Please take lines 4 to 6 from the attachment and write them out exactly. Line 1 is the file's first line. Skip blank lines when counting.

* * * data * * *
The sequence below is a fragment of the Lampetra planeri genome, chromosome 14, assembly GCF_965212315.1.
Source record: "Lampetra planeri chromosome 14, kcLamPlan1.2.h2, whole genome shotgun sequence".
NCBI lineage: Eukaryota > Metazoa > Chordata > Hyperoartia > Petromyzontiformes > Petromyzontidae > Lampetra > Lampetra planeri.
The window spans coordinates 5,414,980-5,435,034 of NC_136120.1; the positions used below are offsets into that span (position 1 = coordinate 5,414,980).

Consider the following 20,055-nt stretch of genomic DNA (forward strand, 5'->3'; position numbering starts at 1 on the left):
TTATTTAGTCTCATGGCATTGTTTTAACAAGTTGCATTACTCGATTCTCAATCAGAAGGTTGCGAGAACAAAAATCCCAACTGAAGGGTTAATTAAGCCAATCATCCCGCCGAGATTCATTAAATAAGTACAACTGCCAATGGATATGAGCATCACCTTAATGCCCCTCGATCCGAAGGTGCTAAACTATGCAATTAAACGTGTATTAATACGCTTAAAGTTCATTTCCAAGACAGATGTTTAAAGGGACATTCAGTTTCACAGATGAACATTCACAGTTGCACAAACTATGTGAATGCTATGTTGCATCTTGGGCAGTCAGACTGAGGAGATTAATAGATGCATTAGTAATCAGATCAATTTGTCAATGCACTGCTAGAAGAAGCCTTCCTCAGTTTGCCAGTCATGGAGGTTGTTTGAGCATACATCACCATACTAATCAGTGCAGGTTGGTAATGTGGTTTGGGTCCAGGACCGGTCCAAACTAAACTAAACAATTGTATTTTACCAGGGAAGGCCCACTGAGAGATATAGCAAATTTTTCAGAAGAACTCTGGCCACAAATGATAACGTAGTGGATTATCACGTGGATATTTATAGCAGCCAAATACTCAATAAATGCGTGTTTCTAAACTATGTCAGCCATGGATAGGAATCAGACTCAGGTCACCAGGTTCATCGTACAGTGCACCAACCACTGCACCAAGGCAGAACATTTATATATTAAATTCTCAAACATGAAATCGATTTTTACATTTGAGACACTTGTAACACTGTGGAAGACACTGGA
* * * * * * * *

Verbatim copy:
The window spans coordinates 5,414,980-5,435,034 of NC_136120.1; the positions used below are offsets into that span (position 1 = coordinate 5,414,980).

Consider the following 20,055-nt stretch of genomic DNA (forward strand, 5'->3'; position numbering starts at 1 on the left):
TTATTTAGTCTCATGGCATTGTTTTAACAAGTTGCATTACTCGATTCTCAATCAGAAGGTTGCGAGAACAAAAATCCCAACTGAAGGGTTAATTAAGCCAATCATCCCGCCGAGATTCATTAAATAAGTACAACTGCCAATGGATATGAGCATCACCTTAATGCCCCTCGATCCGAAGGTGCTAAACTATGCAATTAAACGTGTATTAATACGCTTAAAGTTCATTTCCAAGACAGATGTTTAAAGGGACATTCAGTTTCACAGATGAACATTCACAGTTGCACAAACTATGTGAATGCTATGTTGCATCTTGGGCAGTCAGACTGAGGAGATTAATAGATGCATTAGTAATCAGATCAATTTGTCAATGCACTGCTAGAAGAAGCCTTCCTCAGTTTGCCAGTCATGGAGGTTGTTTGAGCATACATCACCATACTAATCAGTGCAGGTTGGTAATGTGGTTTGGGTCCAGGACCGGTCCAAACTAAACTAAACAATTGTATTTTACCAGGGAAGGCCCACTGAGAGATATAGCAAATTTTTCAGAAGAACTCTGGCCACAAATGATAACGTAGTGGATTATCACGTGGATATTTATAGCAGCCAAATACTCAATAAATGCGTGTTTCTAAACTATGTCAGCCATGGATAGGAATCAGACTCAGGTCACCAGGTTCATCGTACAGTGCACCAACCACTGCACCAAGGCAGAACATTTATATATTAAATTCTCAAACATGAAATCGATTTTTACATTTGAGACACTTGTAACACTGTGGAAGACACTGGA